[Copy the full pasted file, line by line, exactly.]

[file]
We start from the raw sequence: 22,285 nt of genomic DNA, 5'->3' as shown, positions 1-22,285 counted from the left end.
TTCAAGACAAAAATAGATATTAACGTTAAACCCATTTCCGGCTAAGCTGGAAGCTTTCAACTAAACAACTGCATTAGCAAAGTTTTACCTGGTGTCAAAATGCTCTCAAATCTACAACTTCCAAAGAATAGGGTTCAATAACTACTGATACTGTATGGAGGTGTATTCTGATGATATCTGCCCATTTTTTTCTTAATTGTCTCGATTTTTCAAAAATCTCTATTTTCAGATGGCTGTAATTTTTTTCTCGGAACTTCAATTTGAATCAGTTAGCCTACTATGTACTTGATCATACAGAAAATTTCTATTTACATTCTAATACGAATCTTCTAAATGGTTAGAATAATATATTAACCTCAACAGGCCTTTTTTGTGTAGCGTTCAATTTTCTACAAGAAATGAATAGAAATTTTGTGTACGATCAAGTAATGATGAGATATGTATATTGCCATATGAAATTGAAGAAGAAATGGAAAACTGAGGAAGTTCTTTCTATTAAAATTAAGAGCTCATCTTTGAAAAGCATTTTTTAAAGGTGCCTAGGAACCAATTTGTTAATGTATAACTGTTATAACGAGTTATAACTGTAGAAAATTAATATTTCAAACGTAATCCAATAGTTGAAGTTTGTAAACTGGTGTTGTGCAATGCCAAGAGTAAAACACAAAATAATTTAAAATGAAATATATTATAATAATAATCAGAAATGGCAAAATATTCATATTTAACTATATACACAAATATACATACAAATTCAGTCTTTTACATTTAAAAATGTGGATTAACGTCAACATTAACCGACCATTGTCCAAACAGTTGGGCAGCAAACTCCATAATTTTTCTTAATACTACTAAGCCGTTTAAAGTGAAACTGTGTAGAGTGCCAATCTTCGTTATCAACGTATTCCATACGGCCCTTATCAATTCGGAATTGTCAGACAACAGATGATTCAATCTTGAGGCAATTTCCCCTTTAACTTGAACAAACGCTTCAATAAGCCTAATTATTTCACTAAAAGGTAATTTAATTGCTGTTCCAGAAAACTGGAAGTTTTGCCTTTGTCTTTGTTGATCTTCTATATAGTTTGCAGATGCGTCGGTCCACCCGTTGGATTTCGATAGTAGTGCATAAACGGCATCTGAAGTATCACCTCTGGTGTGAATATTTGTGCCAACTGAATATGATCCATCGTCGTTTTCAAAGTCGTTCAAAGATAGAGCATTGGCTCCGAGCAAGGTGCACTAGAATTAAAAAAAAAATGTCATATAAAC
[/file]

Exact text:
We start from the raw sequence: 22,285 nt of genomic DNA, 5'->3' as shown, positions 1-22,285 counted from the left end.
TTCAAGACAAAAATAGATATTAACGTTAAACCCATTTCCGGCTAAGCTGGAAGCTTTCAACTAAACAACTGCATTAGCAAAGTTTTACCTGGTGTCAAAATGCTCTCAAATCTACAACTTCCAAAGAATAGGGTTCAATAACTACTGATACTGTATGGAGGTGTATTCTGATGATATCTGCCCATTTTTTTCTTAATTGTCTCGATTTTTCAAAAATCTCTATTTTCAGATGGCTGTAATTTTTTTCTCGGAACTTCAATTTGAATCAGTTAGCCTACTATGTACTTGATCATACAGAAAATTTCTATTTACATTCTAATACGAATCTTCTAAATGGTTAGAATAATATATTAACCTCAACAGGCCTTTTTTGTGTAGCGTTCAATTTTCTACAAGAAATGAATAGAAATTTTGTGTACGATCAAGTAATGATGAGATATGTATATTGCCATATGAAATTGAAGAAGAAATGGAAAACTGAGGAAGTTCTTTCTATTAAAATTAAGAGCTCATCTTTGAAAAGCATTTTTTAAAGGTGCCTAGGAACCAATTTGTTAATGTATAACTGTTATAACGAGTTATAACTGTAGAAAATTAATATTTCAAACGTAATCCAATAGTTGAAGTTTGTAAACTGGTGTTGTGCAATGCCAAGAGTAAAACACAAAATAATTTAAAATGAAATATATTATAATAATAATCAGAAATGGCAAAATATTCATATTTAACTATATACACAAATATACATACAAATTCAGTCTTTTACATTTAAAAATGTGGATTAACGTCAACATTAACCGACCATTGTCCAAACAGTTGGGCAGCAAACTCCATAATTTTTCTTAATACTACTAAGCCGTTTAAAGTGAAACTGTGTAGAGTGCCAATCTTCGTTATCAACGTATTCCATACGGCCCTTATCAATTCGGAATTGTCAGACAACAGATGATTCAATCTTGAGGCAATTTCCCCTTTAACTTGAACAAACGCTTCAATAAGCCTAATTATTTCACTAAAAGGTAATTTAATTGCTGTTCCAGAAAACTGGAAGTTTTGCCTTTGTCTTTGTTGATCTTCTATATAGTTTGCAGATGCGTCGGTCCACCCGTTGGATTTCGATAGTAGTGCATAAACGGCATCTGAAGTATCACCTCTGGTGTGAATATTTGTGCCAACTGAATATGATCCATCGTCGTTTTCAAAGTCGTTCAAAGATAGAGCATTGGCTCCGAGCAAGGTGCACTAGAATTAAAAAAAAAATGTCATATAAAC